As a (modest) shareholder in Redcentric, I was shocked by yesterday’s announcement: http://www.investegate.co.uk/redcentric-plc–rcn-/rns/accounting-misstatements/201611070700094407O/
Redcentric plc (AIM:RCN), a leading UK IT managed services provider, announces that an internal review by the Company’s audit committee in relation to the interim results for the six months ended 30 September 2016 has discovered misstated accounting balances in the Group’s balance sheet…
This announcement prompted a shareprice fall of more than 50% at yesterday’s open, from 149.6p to 71.5p, with the shares hitting a low of 40.4p later that day. They have since recovered somewhat from that low and stand at 69p, as I write.
Share Dealing by Insiders
Besides the fact of the accounting misstatement, resulting in Redcentric’s CFO being placed on “garden leave”, the pattern of share trades by insiders before and after the announcement is, if anything, more shocking. Firstly, we have share trades by Redcentric’s CEO:
On 24th June Fraser Fisher exercised 200,000 options at a price of 70p and sold them all at 180p, realising a gross gain of £220,000
On 9th September he exercised a further 285,000 options at 70p and sold them all at an average of 182p, realising a further gross gain of £319,200.
This is very much contrary to ShareSoc’s remuneration guidelines. Whilst we encourage the use of market-priced options (as opposed to nil-priced LTIP options) to incentivise executives, these should be alongside strict retention requirements (after satisfaction of tax liabilities), so that executives build up a meaningful shareholding over time. Mr Fisher’s remaining shareholding after these exercises and sales is just 90,557 shares.
It also raises the following questions: surely the share prices Mr Fisher was able to achieve for his sales were a result of the misstated accounts? Had historic results not been overstated, surely the share price gains would not have been as great? Is it right that the CEO should have benefited significantly from the misstatement and should this situation be allowed to persist?
It is notable that between 16th September and Monday, before the announcement, the share price declined steadily from 187p to 149p. Was someone aware of trouble brewing and selling shares – i.e. illegal insider trading?
The Role of MXC Capital
Even more concerning, are massive trades by Redcentric’s “Financial Advisor”, MXC Capital. To fully understand this issue, it is necessary to understand Redcentric’s history.
Redcentric was floated on AIM in April 2013, having been demerged from Redstone plc, to form an SME focused managed network services business (the rump of Redstone since becoming AIM quoted Castleton Technology). Redstone was previously built up from the ruins of a failed dotcom business, through a series of judicious acquisitions. These acquisitions and the subsequent demerger of Redcentric were largely brought about through the efforts of a boutique advisory firm, MXC Capital. At that time, MXC Capital was the private vehicle of two individuals: Ian Smith and Tony Weaver. It has since IPOed on AIM in its own right.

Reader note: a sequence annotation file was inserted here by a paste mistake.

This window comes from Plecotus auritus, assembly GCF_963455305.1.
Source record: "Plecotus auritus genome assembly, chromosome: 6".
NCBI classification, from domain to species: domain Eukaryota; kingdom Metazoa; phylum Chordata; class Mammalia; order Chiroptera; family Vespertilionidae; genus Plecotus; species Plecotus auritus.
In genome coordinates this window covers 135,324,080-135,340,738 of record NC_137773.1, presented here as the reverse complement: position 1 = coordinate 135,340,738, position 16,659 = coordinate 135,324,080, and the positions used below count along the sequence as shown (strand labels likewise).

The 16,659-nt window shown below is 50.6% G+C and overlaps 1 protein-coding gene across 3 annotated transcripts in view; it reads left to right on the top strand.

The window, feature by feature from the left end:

Tony Weaver was appointed as CEO of Redcentric on its flotation and remained in that role until September 2015, when he was succeeded by the previous COO and current CEO, Fraser Fisher. Mr Weaver remained on the board as an NED until a couple of weeks before the shock announcement, standing down on 25th October this year. Ian Smith was an NED on Redcentric’s board until November 2014.
Of concern, is that MXC Capital sold 5.8m Redcentric shares @ 180p on 24th June this year… and announced today that they had repurchased 7.6m shares at an average price of 59.7p, yesterday. This is concerning because yesterday’s shock announcement states:
The work to date has identified that audited accounts for previous years are likely to need to be restated, resulting in some write down in historic profits. Current indications are that all issues relate to prior periods.
These prior periods are highly likely to include periods during which Tony Weaver was CEO. This raises the question: how much did he and MXC Capital know at the time of dealing?
Roles of Redcentric’s Chairman
Finally, it is notable that Redcentric’s chairman, Chris Cole, declared a massive number of directorships on his appointment in 2014: http://www.investegate.co.uk/redcentric-plc–rcn-/rns/directorate-change/201408210700186689P/
With all these roles, the question is raised whether Mr Cole was able to devote adequate time to overseeing the executives, accounting and business conduct? Note that ShareSoc NED Guidelines deprecate directors having too many roles.
ShareSoc calls upon all these unanswered questions to be thoroughly investigated by the appropriate authorities, as well as the root cause of the underlying accounts misstatement. If you would be interested in participating in any action ShareSoc may take on this affair, please contact the ShareSoc office.